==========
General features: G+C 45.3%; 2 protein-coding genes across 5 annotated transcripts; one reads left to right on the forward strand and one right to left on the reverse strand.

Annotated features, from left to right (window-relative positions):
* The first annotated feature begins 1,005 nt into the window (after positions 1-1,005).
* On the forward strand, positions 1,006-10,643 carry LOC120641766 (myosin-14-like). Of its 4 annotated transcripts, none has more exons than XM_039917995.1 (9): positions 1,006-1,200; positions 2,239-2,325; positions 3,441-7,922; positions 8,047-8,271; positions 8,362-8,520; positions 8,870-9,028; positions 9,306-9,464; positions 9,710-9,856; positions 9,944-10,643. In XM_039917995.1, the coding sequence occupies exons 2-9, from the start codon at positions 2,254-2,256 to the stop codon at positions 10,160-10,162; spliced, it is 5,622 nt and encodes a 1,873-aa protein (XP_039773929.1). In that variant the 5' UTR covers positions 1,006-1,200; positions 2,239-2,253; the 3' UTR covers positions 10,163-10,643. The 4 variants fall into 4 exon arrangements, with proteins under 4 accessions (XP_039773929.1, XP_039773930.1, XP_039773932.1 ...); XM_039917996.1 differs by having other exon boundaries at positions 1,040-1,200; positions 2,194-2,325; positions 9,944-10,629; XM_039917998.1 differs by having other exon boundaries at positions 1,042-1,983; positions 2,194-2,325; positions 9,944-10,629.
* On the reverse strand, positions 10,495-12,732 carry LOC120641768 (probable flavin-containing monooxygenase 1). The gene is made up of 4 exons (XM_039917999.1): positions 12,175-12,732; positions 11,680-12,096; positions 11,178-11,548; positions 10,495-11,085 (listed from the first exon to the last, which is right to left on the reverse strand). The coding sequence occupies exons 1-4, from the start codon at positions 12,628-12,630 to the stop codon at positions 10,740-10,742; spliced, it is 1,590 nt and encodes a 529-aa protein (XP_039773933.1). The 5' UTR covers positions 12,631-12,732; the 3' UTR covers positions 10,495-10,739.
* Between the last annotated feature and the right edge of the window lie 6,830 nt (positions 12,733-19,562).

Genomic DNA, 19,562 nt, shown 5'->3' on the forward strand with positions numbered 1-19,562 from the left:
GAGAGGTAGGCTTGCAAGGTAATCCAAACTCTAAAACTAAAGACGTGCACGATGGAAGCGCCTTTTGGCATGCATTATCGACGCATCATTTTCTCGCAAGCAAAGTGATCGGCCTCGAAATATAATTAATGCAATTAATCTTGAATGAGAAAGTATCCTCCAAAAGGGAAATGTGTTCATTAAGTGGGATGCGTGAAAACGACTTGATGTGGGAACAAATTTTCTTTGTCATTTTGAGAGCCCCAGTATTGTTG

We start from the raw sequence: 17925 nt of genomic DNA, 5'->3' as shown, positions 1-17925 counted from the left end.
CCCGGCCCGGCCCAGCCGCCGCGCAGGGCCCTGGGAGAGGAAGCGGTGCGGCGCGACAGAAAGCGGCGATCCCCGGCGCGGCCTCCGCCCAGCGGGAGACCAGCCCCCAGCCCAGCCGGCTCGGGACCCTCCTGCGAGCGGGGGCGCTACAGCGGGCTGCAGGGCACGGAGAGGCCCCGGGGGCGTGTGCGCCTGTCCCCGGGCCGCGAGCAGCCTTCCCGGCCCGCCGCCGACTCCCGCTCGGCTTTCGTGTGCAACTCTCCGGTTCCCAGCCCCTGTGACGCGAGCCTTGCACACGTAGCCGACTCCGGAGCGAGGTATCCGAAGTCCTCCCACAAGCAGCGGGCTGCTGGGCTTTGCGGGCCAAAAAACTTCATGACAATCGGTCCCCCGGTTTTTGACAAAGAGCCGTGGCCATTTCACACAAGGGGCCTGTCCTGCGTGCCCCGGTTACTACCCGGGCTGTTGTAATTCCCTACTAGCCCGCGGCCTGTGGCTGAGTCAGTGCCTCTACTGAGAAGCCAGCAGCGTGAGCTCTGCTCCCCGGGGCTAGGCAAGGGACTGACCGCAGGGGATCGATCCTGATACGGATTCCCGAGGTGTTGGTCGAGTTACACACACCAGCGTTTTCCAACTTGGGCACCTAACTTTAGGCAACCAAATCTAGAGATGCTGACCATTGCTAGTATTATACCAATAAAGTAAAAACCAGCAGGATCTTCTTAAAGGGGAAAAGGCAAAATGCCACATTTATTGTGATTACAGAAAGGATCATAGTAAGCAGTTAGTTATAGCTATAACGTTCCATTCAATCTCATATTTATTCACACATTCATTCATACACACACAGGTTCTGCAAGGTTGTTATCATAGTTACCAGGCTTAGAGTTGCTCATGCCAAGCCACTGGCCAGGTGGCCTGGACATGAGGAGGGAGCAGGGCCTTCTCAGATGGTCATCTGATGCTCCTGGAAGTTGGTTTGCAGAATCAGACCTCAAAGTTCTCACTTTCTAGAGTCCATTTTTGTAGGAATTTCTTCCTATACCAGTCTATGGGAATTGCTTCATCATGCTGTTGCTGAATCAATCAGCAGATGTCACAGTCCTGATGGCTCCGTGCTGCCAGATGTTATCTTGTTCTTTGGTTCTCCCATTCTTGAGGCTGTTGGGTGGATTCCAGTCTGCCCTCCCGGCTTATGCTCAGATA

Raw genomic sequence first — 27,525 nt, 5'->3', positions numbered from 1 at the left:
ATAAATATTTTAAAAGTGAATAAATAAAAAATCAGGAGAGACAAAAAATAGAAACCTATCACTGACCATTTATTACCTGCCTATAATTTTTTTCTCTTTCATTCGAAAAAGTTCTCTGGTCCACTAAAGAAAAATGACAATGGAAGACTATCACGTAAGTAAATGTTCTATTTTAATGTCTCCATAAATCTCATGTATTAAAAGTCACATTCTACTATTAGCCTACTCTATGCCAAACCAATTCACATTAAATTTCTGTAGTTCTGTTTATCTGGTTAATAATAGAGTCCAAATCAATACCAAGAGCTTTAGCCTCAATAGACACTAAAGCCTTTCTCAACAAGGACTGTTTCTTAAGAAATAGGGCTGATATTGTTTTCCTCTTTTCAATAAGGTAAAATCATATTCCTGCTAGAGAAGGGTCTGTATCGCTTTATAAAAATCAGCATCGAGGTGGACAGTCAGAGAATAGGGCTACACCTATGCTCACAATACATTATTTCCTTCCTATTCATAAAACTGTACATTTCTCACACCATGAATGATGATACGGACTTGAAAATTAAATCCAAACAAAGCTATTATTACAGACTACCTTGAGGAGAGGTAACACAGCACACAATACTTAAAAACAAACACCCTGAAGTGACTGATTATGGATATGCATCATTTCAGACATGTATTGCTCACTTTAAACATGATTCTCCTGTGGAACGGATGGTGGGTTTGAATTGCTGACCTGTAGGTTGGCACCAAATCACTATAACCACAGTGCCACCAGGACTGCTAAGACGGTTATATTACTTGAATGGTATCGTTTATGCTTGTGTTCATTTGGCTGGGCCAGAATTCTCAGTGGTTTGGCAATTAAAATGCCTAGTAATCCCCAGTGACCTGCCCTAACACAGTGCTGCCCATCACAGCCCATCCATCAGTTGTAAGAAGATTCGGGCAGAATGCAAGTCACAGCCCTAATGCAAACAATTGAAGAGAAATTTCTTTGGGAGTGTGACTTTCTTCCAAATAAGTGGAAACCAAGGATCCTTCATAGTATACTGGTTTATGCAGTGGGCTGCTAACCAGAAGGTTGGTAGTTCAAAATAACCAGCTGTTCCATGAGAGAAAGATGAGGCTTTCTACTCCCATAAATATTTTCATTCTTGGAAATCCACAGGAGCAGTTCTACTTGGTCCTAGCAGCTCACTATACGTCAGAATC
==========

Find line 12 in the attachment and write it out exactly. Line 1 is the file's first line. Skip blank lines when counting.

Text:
ATAAATATTTTAAAAGTGAATAAATAAAAAATCAGGAGAGACAAAAAATAGAAACCTATCACTGACCATTTATTACCTGCCTATAATTTTTTTCTCTTTCATTCGAAAAAGTTCTCTGGTCCACTAAAGAAAAATGACAATGGAAGACTATCACGTAAGTAAATGTTCTATTTTAATGTCTCCATAAATCTCATGTATTAAAAGTCACATTCTACTATTAGCCTACTCTATGCCAAACCAATTCACATTAAATTTCTGTAGTTCTGTTTATCTGGTTAATAATAGAGTCCAAATCAATACCAAGAGCTTTAGCCTCAATAGACACTAAAGCCTTTCTCAACAAGGACTGTTTCTTAAGAAATAGGGCTGATATTGTTTTCCTCTTTTCAATAAGGTAAAATCATATTCCTGCTAGAGAAGGGTCTGTATCGCTTTATAAAAATCAGCATCGAGGTGGACAGTCAGAGAATAGGGCTACACCTATGCTCACAATACATTATTTCCTTCCTATTCATAAAACTGTACATTTCTCACACCATGAATGATGATACGGACTTGAAAATTAAATCCAAACAAAGCTATTATTACAGACTACCTTGAGGAGAGGTAACACAGCACACAATACTTAAAAACAAACACCCTGAAGTGACTGATTATGGATATGCATCATTTCAGACATGTATTGCTCACTTTAAACATGATTCTCCTGTGGAACGGATGGTGGGTTTGAATTGCTGACCTGTAGGTTGGCACCAAATCACTATAACCACAGTGCCACCAGGACTGCTAAGACGGTTATATTACTTGAATGGTATCGTTTATGCTTGTGTTCATTTGGCTGGGCCAGAATTCTCAGTGGTTTGGCAATTAAAATGCCTAGTAATCCCCAGTGACCTGCCCTAACACAGTGCTGCCCATCACAGCCCATCCATCAGTTGTAAGAAGATTCGGGCAGAATGCAAGTCACAGCCCTAATGCAAACAATTGAAGAGAAATTTCTTTGGGAGTGTGACTTTCTTCCAAATAAGTGGAAACCAAGGATCCTTCATAGTATACTGGTTTATGCAGTGGGCTGCTAACCAGAAGGTTGGTAGTTCAAAATAACCAGCTGTTCCATGAGAGAAAGATGAGGCTTTCTACTCCCATAAATATTTTCATTCTTGGAAATCCACAGGAGCAGTTCTACTTGGTCCTAGCAGCTCACTATACGTCAGAATC